This week, reporting live from my front porch…
As I was watering the plants on our front porch, I saw theshiny black spider, busily spinning a translucent white covering around herbeige egg sac. I could tell she was badnews from her markings: a red hour-glass shape on her abdomen. She was a blackwidow spider and that itsy bitsy egg sac, all of maybe a half inch indiameter, containedbetween 200 and 400eggs or more.
Black widow spiders get their name from the female’s supposedtendency to eat the male after mating. In reality, most males escape this fate because they:
Change the floor plan of her house. Females have very poor vision; they detect dinner,whether it is a trapped insect or approaching male, through the vibrations intheir web. So before getting too close,the male cuts her web and rearranges it. The female is “blinded” and no longer knows how to get quickly from onespot to another, thus giving the male time to get away.
Alter her mood. Malesvibrate their abdomen against her web; these vibrations relax her and make herless aggressive.
Put obstacles in her way. Before mating, the male spins a light silky web around the female. Know as the “bridal veil”, this sheath delaysthe female for a short time, but long enough for the male to make his escape.
But as much as I appreciate these spiders’s ingenuity, I hada decision to make. Do I kill the spiderand destroy the egg sac, or “live and let live”? If this were in “the wild”, I would beinclined to let her be. But this was on ourfront porch, where our visitors could be at risk. Female spiders are aggressive when disturbedand their bite will inject a potent neurotoxin, 15 times more potent than arattlesnake’s venom. Even though theamount of venom is tiny and the mortality rate is estimated at less than 1%,the victim will still experience painful abdominal cramping and nausea.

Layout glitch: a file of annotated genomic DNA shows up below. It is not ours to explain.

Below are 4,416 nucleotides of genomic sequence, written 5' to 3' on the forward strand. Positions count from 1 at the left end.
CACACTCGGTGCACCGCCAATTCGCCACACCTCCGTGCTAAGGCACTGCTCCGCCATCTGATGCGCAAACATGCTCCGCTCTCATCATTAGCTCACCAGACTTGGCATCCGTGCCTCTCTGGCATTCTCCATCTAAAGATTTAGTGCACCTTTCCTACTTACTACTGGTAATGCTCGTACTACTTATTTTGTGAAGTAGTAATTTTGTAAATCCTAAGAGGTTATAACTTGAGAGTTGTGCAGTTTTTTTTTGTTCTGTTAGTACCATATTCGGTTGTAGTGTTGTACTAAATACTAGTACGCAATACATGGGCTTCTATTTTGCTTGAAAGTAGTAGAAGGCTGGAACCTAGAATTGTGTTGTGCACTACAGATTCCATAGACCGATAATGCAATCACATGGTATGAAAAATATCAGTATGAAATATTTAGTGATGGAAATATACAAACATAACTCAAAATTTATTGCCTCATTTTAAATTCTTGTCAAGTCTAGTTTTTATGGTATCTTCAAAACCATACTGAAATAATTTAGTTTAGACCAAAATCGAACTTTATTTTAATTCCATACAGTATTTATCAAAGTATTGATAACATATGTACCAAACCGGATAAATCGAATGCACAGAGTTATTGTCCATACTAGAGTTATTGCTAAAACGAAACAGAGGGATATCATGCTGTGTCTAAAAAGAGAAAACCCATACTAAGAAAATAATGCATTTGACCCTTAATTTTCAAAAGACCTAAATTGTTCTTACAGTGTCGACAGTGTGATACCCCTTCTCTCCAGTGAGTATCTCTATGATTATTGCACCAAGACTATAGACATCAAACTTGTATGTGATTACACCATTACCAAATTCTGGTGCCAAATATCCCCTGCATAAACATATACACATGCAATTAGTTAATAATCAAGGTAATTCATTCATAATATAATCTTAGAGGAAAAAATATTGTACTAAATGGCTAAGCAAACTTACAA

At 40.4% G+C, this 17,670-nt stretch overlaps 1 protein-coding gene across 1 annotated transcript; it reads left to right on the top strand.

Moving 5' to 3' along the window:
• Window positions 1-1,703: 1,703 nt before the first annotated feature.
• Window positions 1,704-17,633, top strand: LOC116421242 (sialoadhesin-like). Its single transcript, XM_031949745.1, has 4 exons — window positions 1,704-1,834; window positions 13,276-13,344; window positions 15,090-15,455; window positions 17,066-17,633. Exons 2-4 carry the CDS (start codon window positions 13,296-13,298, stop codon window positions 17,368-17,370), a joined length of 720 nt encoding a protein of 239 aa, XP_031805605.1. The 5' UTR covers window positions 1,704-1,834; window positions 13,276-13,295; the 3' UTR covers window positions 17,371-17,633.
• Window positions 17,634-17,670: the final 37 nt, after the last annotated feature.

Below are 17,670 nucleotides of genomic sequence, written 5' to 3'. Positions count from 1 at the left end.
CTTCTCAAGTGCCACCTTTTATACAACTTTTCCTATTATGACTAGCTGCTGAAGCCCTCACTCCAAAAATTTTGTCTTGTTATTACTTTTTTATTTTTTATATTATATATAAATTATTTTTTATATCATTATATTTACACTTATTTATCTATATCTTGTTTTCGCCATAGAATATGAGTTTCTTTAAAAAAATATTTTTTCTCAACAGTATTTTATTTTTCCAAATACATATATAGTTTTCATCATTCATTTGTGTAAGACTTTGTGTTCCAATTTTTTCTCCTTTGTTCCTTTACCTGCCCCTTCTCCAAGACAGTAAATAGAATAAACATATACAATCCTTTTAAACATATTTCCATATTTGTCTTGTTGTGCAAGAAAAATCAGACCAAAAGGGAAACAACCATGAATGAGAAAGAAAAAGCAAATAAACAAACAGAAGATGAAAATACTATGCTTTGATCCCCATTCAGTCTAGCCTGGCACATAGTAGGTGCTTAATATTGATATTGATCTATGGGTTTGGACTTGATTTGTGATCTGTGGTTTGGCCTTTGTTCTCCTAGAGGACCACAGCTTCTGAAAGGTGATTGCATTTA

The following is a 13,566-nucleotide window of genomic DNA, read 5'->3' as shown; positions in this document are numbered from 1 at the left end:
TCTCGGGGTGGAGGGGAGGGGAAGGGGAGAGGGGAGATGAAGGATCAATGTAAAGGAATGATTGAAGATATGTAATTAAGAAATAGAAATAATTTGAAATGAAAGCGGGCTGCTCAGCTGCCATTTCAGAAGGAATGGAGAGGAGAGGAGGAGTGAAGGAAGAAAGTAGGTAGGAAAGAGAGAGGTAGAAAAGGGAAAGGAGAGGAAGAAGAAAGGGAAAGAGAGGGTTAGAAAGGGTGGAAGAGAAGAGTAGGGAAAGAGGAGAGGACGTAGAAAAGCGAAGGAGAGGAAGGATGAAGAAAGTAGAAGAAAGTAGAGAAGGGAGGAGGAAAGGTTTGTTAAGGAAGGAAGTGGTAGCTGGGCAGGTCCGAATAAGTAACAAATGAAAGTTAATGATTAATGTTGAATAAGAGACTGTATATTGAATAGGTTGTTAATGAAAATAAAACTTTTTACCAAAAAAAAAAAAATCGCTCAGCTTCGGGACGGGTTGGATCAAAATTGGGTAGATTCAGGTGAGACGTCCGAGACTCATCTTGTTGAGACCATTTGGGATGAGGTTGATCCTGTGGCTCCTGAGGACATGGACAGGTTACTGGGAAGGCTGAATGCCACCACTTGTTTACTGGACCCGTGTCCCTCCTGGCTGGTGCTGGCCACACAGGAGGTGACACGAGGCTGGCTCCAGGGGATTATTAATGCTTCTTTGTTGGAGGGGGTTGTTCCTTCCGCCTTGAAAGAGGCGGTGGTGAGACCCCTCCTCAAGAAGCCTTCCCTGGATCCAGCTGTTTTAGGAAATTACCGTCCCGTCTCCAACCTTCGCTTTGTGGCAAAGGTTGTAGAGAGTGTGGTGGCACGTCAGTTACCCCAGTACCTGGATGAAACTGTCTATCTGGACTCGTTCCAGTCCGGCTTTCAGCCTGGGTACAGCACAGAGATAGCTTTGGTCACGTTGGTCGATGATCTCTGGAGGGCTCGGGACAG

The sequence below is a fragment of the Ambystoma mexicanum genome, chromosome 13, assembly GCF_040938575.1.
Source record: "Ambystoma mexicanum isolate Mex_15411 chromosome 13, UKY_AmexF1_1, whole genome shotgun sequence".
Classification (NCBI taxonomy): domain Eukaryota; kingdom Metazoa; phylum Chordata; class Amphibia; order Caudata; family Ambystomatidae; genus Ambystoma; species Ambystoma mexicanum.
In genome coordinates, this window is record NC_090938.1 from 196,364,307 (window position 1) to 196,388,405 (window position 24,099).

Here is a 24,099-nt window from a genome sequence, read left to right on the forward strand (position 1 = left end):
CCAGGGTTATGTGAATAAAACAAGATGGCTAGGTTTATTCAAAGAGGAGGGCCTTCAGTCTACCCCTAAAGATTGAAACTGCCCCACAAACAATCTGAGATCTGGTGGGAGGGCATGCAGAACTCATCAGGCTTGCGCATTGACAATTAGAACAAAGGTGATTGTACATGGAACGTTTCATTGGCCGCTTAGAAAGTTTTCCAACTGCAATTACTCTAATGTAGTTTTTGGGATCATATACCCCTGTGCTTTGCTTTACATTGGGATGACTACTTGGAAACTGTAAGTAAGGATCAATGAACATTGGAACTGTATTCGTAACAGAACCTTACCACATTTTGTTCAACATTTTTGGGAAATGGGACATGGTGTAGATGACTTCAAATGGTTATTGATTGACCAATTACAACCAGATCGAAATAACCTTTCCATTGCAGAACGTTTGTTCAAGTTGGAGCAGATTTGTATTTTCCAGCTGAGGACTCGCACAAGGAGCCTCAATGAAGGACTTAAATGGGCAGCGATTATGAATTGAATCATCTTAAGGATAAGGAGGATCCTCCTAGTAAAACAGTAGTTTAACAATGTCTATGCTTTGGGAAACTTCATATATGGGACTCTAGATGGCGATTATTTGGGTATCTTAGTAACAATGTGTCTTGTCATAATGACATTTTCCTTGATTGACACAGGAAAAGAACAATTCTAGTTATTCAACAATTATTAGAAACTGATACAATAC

So I made my decision: this particular spider and her descendents will not be climbing up mywater spout again.
Upcoming Outdoor Events:
Saturday, September 20, 8:00 AM. Early morning bird hike at TowsleyCanyon.
For maps and directions, click here.
Sponsored by the Mountains Recreation and ConservationAuthority.
Saturday, September 20, 8:00-11:00AM. River Rally and Clean Upand Environmental Expo.
You may register on site but must turn in a signedwaiver. For more information click here.
Sponsored by the City of Santa Clarita,KHTS, The Signal, The Daily News, Trader Joes, Burrtec, CliffBars, LA CountyBicycle Coalition, WestfieldValencia Town Center Mall, Starbucks Coffee, and CleanStreet.
Saturday, September 27th, and every Wednesday, 8:00 am. Trail Maintenance Volunteers at TowsleyCanyon.
Come join our trail maintenance volunteers for camaraderieand a heart-thumping workout. For moreinformation contact Steve Ioerger at661-291-1565.
You can listen to stories like this every Friday morning at 7:10 a.m. on "The Hike Report",brought to you by your hometown radio station KHTS (AM1220) and by theMountains Recreation and Conservation Authority.